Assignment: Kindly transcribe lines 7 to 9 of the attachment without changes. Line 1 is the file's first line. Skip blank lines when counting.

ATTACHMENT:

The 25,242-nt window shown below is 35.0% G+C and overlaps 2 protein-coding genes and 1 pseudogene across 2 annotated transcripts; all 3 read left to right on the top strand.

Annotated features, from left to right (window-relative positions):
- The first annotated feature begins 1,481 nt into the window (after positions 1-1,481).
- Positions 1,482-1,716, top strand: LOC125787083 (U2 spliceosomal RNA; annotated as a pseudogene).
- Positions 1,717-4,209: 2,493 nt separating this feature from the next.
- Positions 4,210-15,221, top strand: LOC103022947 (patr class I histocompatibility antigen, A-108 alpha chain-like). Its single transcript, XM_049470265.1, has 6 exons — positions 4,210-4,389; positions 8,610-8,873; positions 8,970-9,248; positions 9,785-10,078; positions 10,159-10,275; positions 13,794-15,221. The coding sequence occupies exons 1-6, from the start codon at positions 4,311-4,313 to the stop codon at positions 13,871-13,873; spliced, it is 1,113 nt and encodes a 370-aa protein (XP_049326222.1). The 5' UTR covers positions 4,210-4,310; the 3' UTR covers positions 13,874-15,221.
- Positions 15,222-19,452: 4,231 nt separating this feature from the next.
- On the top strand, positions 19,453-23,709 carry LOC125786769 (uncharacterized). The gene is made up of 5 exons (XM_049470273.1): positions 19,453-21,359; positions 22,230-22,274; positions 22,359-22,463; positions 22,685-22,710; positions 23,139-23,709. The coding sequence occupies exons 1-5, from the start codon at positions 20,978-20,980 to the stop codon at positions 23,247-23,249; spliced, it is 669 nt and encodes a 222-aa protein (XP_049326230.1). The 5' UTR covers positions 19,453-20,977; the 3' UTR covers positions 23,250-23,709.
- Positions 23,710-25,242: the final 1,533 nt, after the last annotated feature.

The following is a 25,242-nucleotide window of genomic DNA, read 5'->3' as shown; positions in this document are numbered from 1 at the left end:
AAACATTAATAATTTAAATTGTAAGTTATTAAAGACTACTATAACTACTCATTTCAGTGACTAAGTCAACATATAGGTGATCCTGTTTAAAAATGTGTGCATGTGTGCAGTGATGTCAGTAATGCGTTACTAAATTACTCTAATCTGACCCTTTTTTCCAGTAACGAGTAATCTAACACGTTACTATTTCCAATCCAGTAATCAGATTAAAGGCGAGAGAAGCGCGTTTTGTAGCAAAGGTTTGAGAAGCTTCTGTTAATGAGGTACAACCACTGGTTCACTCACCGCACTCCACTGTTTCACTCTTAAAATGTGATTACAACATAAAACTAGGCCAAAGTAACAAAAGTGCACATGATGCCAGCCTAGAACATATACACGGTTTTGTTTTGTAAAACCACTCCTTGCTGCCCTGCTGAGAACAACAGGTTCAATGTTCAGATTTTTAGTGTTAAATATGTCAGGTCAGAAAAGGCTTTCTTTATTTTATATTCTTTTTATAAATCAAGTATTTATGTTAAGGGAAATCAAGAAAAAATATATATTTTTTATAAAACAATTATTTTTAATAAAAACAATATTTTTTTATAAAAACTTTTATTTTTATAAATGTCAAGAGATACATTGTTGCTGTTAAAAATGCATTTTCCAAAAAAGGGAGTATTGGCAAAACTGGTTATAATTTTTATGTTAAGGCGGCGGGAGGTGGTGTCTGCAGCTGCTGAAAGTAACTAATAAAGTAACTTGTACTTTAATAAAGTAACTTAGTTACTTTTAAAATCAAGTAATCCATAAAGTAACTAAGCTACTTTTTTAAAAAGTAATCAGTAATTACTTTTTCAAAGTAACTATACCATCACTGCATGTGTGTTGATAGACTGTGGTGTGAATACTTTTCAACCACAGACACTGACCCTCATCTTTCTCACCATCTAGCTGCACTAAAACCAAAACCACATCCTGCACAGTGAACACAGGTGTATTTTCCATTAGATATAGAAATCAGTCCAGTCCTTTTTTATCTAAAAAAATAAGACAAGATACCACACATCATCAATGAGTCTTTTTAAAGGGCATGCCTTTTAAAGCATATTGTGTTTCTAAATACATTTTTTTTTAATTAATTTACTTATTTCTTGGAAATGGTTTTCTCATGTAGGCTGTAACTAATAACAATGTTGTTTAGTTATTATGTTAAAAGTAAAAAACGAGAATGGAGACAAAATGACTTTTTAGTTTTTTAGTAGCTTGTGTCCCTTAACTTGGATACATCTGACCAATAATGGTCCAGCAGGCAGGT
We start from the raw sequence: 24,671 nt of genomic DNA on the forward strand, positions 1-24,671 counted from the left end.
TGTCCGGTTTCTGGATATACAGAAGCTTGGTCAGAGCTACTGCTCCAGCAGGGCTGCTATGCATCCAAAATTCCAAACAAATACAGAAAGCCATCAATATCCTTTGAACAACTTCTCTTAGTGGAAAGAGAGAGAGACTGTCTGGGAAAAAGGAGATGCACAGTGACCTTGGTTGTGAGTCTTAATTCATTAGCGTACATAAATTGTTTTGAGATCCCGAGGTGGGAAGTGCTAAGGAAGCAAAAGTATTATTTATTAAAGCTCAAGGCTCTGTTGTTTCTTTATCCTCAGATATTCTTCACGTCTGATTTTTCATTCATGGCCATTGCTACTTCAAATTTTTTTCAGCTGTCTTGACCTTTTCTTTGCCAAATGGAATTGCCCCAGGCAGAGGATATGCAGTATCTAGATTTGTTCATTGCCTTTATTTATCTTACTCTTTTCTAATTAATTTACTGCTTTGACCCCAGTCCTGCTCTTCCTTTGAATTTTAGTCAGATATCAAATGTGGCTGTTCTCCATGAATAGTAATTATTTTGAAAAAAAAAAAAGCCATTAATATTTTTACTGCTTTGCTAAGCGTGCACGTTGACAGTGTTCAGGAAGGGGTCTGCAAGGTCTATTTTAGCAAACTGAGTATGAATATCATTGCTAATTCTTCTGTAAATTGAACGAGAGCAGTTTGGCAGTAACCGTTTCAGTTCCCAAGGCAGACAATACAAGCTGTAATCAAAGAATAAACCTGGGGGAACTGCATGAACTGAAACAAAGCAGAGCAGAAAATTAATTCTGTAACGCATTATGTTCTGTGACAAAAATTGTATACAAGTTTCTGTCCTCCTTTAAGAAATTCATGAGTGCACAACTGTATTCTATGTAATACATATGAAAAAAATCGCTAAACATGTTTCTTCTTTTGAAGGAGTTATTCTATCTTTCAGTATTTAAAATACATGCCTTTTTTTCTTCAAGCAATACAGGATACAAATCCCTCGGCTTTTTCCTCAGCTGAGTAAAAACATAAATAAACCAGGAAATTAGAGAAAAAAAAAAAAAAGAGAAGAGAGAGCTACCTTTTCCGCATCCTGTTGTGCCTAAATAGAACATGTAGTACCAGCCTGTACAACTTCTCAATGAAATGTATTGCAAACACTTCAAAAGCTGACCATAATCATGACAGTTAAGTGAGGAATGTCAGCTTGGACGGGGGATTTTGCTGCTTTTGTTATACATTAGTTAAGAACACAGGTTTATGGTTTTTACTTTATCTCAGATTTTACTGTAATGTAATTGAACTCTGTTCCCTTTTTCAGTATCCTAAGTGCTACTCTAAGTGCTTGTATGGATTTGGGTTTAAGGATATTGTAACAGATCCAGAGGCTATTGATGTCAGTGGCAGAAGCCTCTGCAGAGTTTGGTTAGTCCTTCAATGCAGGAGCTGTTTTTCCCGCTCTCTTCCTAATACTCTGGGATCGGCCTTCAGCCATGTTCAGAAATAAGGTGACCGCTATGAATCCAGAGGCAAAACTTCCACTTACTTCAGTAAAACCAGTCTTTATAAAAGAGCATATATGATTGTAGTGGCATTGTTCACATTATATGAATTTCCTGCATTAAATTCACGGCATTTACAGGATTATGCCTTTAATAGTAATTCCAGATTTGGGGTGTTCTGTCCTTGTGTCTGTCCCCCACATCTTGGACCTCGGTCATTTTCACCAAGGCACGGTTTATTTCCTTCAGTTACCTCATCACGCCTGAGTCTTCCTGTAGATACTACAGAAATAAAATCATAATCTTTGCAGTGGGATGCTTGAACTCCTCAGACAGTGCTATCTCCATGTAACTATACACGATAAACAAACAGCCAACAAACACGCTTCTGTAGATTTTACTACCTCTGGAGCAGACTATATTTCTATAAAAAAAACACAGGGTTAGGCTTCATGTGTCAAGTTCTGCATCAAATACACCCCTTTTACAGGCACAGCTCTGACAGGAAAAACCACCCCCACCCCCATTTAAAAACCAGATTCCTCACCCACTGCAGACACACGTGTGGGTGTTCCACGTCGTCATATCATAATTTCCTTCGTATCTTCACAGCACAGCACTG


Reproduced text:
- Positions 15,222-19,452: 4,231 nt separating this feature from the next.
- On the top strand, positions 19,453-23,709 carry LOC125786769 (uncharacterized). The gene is made up of 5 exons (XM_049470273.1): positions 19,453-21,359; positions 22,230-22,274; positions 22,359-22,463; positions 22,685-22,710; positions 23,139-23,709. The coding sequence occupies exons 1-5, from the start codon at positions 20,978-20,980 to the stop codon at positions 23,247-23,249; spliced, it is 669 nt and encodes a 222-aa protein (XP_049326230.1). The 5' UTR covers positions 19,453-20,977; the 3' UTR covers positions 23,250-23,709.
- Positions 23,710-25,242: the final 1,533 nt, after the last annotated feature.